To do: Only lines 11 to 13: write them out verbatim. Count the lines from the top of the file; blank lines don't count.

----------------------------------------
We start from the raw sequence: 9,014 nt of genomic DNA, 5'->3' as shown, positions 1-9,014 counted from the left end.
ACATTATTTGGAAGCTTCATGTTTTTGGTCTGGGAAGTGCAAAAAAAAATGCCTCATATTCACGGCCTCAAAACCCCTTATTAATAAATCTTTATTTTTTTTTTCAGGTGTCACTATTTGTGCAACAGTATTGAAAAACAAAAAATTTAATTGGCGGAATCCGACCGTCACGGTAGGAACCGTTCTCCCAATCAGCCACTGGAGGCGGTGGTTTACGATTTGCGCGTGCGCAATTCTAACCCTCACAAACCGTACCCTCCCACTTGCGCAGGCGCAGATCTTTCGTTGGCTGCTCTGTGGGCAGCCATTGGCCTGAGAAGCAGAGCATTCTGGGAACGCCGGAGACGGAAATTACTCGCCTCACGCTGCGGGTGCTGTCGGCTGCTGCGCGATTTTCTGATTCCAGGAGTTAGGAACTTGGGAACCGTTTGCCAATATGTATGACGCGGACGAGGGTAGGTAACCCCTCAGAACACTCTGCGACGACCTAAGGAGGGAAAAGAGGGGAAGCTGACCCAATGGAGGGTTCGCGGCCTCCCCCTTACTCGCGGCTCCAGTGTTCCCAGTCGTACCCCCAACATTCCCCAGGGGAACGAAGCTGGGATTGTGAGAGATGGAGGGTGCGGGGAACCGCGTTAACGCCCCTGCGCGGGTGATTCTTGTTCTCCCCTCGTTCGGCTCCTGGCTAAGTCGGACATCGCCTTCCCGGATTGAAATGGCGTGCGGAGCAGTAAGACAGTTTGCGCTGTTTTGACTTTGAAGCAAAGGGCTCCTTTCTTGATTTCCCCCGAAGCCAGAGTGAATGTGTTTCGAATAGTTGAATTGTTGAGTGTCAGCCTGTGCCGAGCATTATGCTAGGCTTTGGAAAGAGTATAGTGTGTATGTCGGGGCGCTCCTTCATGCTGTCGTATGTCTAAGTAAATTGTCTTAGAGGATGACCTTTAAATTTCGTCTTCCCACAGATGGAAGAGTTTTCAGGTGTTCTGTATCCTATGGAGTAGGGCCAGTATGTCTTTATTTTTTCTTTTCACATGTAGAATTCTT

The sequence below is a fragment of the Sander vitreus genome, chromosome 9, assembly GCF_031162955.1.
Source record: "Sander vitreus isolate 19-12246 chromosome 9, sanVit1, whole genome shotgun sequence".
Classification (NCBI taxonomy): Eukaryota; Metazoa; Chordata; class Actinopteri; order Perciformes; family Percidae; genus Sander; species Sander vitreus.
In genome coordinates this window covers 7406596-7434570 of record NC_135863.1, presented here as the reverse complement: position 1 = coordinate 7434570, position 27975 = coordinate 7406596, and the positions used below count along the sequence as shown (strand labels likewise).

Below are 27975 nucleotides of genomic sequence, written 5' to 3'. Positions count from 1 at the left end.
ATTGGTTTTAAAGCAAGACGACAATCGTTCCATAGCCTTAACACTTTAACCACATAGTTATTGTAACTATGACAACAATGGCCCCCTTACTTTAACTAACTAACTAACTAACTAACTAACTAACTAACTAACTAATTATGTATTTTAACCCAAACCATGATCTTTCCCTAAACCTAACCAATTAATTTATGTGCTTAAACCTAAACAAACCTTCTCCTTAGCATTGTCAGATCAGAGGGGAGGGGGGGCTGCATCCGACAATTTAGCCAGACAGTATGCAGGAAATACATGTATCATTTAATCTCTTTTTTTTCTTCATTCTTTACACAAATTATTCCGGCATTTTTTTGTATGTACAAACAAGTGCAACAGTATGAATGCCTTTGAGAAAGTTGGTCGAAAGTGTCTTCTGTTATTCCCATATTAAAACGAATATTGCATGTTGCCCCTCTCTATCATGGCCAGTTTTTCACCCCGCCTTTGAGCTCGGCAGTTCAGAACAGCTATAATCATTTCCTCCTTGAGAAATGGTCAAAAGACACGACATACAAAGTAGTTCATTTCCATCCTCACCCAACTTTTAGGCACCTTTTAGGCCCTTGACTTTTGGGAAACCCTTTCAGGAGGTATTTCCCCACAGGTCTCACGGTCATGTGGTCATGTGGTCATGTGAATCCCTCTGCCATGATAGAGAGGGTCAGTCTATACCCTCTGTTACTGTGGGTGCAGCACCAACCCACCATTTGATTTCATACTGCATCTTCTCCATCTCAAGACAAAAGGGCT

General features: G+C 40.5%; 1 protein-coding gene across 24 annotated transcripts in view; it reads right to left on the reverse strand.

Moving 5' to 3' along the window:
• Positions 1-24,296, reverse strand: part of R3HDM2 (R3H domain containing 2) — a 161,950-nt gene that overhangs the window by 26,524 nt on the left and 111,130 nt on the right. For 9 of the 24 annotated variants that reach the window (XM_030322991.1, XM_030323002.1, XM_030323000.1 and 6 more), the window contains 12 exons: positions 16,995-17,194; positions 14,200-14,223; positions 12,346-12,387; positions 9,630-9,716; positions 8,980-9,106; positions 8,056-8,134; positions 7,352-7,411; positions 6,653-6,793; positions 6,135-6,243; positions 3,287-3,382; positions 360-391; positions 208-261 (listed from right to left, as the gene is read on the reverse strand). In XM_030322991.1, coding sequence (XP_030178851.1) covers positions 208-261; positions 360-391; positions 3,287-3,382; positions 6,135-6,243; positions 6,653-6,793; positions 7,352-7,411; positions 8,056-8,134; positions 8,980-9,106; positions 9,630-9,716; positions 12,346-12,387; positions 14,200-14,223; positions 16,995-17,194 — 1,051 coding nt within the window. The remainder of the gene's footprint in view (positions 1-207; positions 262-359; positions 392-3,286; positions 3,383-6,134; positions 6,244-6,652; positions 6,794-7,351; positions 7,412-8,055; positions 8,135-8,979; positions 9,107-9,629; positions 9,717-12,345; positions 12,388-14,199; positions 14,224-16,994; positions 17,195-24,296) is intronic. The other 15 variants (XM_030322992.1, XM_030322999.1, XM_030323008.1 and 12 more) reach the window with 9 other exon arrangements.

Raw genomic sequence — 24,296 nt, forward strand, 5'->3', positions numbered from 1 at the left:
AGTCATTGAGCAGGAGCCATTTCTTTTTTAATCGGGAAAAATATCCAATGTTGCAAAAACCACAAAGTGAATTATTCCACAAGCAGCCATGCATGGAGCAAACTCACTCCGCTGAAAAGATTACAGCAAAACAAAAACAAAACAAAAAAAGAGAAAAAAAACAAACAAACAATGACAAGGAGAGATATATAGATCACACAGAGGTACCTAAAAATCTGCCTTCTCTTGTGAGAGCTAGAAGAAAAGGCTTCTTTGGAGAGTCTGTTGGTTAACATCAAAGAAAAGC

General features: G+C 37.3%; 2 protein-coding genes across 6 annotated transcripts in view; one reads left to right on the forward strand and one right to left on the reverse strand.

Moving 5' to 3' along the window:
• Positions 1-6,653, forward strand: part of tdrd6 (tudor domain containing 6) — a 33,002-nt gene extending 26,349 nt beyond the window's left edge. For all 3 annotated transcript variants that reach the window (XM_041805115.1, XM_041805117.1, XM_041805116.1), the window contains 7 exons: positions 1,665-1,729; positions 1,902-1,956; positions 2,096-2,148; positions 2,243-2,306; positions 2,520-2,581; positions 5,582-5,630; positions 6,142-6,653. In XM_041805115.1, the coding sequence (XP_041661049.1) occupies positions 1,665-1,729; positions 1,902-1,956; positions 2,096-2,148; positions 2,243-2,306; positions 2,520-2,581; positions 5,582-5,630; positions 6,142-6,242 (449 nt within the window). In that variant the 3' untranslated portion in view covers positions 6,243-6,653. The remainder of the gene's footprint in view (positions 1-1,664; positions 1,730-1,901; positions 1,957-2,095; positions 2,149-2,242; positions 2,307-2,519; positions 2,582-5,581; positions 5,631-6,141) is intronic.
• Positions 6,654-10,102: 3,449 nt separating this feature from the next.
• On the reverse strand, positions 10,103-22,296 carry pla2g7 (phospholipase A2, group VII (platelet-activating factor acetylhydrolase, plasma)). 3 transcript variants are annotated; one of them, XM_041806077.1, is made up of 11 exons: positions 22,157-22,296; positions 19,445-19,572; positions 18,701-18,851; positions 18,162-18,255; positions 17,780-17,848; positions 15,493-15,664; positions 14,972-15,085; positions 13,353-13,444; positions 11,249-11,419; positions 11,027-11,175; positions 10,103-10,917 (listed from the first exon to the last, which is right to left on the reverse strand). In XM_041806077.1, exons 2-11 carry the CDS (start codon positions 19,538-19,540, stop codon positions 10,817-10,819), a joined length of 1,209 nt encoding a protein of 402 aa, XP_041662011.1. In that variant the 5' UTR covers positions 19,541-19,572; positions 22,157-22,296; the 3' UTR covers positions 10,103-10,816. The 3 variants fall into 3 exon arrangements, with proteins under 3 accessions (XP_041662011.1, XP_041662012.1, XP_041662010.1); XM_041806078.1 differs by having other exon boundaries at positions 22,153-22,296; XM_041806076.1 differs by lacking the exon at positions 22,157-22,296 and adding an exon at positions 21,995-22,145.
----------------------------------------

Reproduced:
• Positions 1-24,296, reverse strand: part of R3HDM2 (R3H domain containing 2) — a 161,950-nt gene that overhangs the window by 26,524 nt on the left and 111,130 nt on the right. For 9 of the 24 annotated variants that reach the window (XM_030322991.1, XM_030323002.1, XM_030323000.1 and 6 more), the window contains 12 exons: positions 16,995-17,194; positions 14,200-14,223; positions 12,346-12,387; positions 9,630-9,716; positions 8,980-9,106; positions 8,056-8,134; positions 7,352-7,411; positions 6,653-6,793; positions 6,135-6,243; positions 3,287-3,382; positions 360-391; positions 208-261 (listed from right to left, as the gene is read on the reverse strand). In XM_030322991.1, coding sequence (XP_030178851.1) covers positions 208-261; positions 360-391; positions 3,287-3,382; positions 6,135-6,243; positions 6,653-6,793; positions 7,352-7,411; positions 8,056-8,134; positions 8,980-9,106; positions 9,630-9,716; positions 12,346-12,387; positions 14,200-14,223; positions 16,995-17,194 — 1,051 coding nt within the window. The remainder of the gene's footprint in view (positions 1-207; positions 262-359; positions 392-3,286; positions 3,383-6,134; positions 6,244-6,652; positions 6,794-7,351; positions 7,412-8,055; positions 8,135-8,979; positions 9,107-9,629; positions 9,717-12,345; positions 12,388-14,199; positions 14,224-16,994; positions 17,195-24,296) is intronic. The other 15 variants (XM_030322992.1, XM_030322999.1, XM_030323008.1 and 12 more) reach the window with 9 other exon arrangements.

Raw genomic sequence — 24,296 nt, forward strand, 5'->3', positions numbered from 1 at the left:
AGTCATTGAGCAGGAGCCATTTCTTTTTTAATCGGGAAAAATATCCAATGTTGCAAAAACCACAAAGTGAATTATTCCACAAGCAGCCATGCATGGAGCAAACTCACTCCGCTGAAAAGATTACAGCAAAACAAAAACAAAACAAAAAAAGAGAAAAAAAACAAACAAACAATGACAAGGAGAGATATATAGATCACACAGAGGTACCTAAAAATCTGCCTTCTCTTGTGAGAGCTAGAAGAAAAGGCTTCTTTGGAGAGTCTGTTGGTTAACATCAAAGAAAAGC